Price disappointed last season after his monster performance in the 2008 postseason, but his command and change-up were lacking last season. Law believes he's improved these issues from what he's seen this spring, though, which directly contradicts the projection systems.
CHONE and ZiPS actually expect Price to get worse, with slight increases in his home run rate and no improvement in an unimpressive strikeout-to-walk ratio. The fans are much more optimistic, but the numbers are pretty pessimistic on Mr. Price.
Career FIP to date: 4.47 in 142.1 innings
CHONE projection: 4.71
ZiPS projection: 4.79
Cincinnati outfielder Jay Bruce and Colorado third baseman Ian Stewart
Here are two guys that CHONE and ZiPS really disagree about, and they make for great examples of guys who could have big breakouts simply by going from unlucky to lucky. Like Law, CHONE expects major breakouts from Bruce and Stewart in 2010. Both have made consistent improvement in their approaches at the plate, and Law believes that both should middle-of-the-order power threats within a couple years.
With the projections, the story is pretty much the same here, too. CHONE expects Bruce and Stewart to maintain their impressive power and walk rates from 2009, with essentially all of his improvement coming in the from of a seriously regressed BABIP. Bruce and Stewart saw some horrid luck in 2009 with BABIPs of .222 and .270, respectively, but these are guys who posted consistently high BABIPs throughout their minor league career. Tough to disagree with CHONE and Law here, but ZiPS doesn't see either hitter maintaining their power.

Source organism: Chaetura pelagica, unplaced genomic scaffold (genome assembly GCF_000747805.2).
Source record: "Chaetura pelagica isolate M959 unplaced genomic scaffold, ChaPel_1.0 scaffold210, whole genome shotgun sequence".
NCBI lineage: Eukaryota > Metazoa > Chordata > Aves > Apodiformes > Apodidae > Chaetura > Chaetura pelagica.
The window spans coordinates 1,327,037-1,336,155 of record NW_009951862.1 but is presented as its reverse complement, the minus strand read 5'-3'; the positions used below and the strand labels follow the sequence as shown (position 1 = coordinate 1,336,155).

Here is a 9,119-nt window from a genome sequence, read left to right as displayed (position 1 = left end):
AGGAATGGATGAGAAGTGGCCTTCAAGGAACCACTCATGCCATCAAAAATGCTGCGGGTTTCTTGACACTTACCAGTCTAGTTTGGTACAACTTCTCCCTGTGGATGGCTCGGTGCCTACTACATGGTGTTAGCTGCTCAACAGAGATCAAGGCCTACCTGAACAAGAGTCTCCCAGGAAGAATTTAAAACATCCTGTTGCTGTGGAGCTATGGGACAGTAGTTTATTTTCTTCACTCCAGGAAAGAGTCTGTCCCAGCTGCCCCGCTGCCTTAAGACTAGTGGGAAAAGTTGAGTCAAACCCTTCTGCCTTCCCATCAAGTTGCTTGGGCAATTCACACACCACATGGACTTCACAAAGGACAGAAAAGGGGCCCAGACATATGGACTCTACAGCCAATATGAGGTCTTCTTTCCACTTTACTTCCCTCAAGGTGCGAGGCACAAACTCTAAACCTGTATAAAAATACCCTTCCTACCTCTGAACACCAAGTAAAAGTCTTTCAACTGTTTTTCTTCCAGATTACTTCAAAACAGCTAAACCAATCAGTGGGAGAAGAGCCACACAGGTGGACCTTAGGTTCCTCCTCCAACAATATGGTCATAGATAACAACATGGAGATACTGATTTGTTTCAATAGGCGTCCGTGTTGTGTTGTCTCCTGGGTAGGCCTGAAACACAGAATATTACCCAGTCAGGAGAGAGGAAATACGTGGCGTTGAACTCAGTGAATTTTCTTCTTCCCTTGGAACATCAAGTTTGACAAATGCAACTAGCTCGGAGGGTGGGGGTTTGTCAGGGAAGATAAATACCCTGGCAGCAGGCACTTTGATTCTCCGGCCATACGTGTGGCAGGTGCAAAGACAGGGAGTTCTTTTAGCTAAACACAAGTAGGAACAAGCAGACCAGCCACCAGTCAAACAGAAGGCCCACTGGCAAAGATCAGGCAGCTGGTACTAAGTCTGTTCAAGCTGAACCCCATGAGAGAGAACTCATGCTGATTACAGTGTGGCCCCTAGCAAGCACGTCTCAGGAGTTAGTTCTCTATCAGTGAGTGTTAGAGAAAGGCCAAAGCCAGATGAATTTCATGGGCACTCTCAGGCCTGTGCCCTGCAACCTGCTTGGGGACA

Bruce Career wRC+ to date: 96 in 839 plate appearances
Bruce CHONE projection: 135
Bruce ZiPS projection: 105
Stewart Career wRC+ to date: 98 in 841 plate appearances
Stewart CHONE projection: 120
Stewart ZiPS projection: 109
Texas left-hander Matt Harrison
Law sees improvement in Harrison this spring, but the projection systems don't know about that. Both projection systems expect him to maintain his roughly 5.00 FIP for next season, with too many walks and not enough strikeouts and ground balls.
Career FIP to date: 5.12 in 147 innings
CHONE projection: 4.99
ZiPS projection: 5.27
Oakland left-hander Brett Anderson
Law all but said that Anderson has already broken out, and it's tough to disagree after the guy posted an xFIP of 3.61 and a 3.8 WAR last season for the Athletics. CHONE and ZiPS don't see him getting much better than that in 2010 though, with practically identical rate projections. Even if he doesn't improve for next season, he's already a damn good pitcher though.
Career FIP to date: 3.69 in 175.1 innings
CHONE projection: 3.92
ZiPS projection: 3.78
Chicago second baseman Gordon Beckham
Considered by Law to be the position player equivalent of Anderson: already proven to be pretty good in the majors, but still room to get even better. Apparently, he's the position player equivalent of Anderson to the projection systems, too. They expect him to maintain essentially all of his rate stats, with CHONE being slightly bullish. Then again, that makes him a roughly 3.5-4.0 WAR player for 2010, so White Sox fans can probably wait a year or so for him to get better.